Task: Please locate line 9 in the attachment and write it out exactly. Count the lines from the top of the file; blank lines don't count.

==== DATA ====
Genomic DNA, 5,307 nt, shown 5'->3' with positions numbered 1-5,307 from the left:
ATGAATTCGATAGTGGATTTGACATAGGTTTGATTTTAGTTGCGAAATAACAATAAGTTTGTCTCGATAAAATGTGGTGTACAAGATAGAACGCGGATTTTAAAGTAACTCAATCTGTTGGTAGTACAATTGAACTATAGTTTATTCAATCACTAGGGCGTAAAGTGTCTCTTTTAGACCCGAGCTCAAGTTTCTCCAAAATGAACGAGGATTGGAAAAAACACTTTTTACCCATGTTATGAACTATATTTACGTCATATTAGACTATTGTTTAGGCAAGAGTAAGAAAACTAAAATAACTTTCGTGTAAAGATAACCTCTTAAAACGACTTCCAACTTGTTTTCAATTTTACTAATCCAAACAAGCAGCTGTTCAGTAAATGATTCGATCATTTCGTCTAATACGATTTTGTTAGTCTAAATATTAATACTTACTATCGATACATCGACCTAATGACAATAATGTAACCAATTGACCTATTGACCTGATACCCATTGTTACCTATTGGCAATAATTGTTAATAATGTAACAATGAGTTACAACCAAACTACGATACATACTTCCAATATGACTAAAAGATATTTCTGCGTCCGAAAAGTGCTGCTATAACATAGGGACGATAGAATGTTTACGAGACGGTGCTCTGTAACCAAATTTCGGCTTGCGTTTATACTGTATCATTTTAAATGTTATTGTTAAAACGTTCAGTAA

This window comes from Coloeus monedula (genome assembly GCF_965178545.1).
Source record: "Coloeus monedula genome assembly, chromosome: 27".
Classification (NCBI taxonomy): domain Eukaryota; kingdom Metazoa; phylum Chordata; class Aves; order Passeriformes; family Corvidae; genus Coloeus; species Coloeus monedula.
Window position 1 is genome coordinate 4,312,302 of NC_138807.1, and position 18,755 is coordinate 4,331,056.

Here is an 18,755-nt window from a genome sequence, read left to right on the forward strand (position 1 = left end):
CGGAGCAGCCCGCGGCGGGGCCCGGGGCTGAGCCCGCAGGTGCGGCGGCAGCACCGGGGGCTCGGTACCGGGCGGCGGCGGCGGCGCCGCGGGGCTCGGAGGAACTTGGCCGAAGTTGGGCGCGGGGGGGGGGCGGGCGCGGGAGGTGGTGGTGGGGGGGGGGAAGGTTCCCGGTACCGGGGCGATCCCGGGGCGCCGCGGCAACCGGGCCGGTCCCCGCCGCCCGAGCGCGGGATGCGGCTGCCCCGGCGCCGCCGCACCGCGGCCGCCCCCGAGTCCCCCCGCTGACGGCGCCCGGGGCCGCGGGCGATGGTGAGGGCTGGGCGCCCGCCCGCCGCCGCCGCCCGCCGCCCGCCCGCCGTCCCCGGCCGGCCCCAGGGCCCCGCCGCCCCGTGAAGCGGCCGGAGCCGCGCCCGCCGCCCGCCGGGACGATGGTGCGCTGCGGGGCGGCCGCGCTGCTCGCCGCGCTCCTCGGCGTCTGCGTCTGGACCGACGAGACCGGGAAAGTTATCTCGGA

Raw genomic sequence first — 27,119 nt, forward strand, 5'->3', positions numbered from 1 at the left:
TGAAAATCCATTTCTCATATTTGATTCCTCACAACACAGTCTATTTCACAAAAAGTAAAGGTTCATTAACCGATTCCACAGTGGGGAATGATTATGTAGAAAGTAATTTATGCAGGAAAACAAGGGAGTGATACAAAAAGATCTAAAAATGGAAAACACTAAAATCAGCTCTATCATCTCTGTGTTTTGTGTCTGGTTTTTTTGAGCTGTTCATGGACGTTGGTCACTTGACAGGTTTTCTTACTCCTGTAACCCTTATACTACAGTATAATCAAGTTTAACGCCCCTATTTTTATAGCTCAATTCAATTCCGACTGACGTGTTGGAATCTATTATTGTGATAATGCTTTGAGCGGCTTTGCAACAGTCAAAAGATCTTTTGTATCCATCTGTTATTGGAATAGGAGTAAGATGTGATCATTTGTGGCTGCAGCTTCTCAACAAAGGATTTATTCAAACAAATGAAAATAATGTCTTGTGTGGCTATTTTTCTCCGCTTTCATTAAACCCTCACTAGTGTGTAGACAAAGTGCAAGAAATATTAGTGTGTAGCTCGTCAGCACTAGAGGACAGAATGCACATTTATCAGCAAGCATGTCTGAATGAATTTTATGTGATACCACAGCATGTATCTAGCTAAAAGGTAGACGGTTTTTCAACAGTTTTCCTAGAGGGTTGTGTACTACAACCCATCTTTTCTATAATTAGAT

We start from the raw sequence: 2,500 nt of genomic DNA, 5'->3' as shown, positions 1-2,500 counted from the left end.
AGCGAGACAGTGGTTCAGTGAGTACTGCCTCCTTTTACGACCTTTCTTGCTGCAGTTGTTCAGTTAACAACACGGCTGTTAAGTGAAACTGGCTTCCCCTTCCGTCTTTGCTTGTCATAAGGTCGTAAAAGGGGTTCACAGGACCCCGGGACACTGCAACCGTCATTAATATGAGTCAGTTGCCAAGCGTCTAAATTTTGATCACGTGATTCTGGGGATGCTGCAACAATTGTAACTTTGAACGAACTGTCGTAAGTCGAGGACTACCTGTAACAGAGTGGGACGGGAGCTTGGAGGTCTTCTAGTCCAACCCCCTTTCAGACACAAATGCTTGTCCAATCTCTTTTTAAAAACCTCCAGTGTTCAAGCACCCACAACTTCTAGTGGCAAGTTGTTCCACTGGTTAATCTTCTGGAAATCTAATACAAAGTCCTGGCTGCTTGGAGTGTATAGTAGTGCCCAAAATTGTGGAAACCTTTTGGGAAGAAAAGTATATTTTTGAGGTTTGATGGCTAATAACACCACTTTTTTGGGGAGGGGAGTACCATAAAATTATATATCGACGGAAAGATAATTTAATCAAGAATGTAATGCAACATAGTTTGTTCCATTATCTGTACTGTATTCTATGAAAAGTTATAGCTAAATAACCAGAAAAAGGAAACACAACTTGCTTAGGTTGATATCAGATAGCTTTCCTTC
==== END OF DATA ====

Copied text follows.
Raw genomic sequence first — 27,119 nt, forward strand, 5'->3', positions numbered from 1 at the left: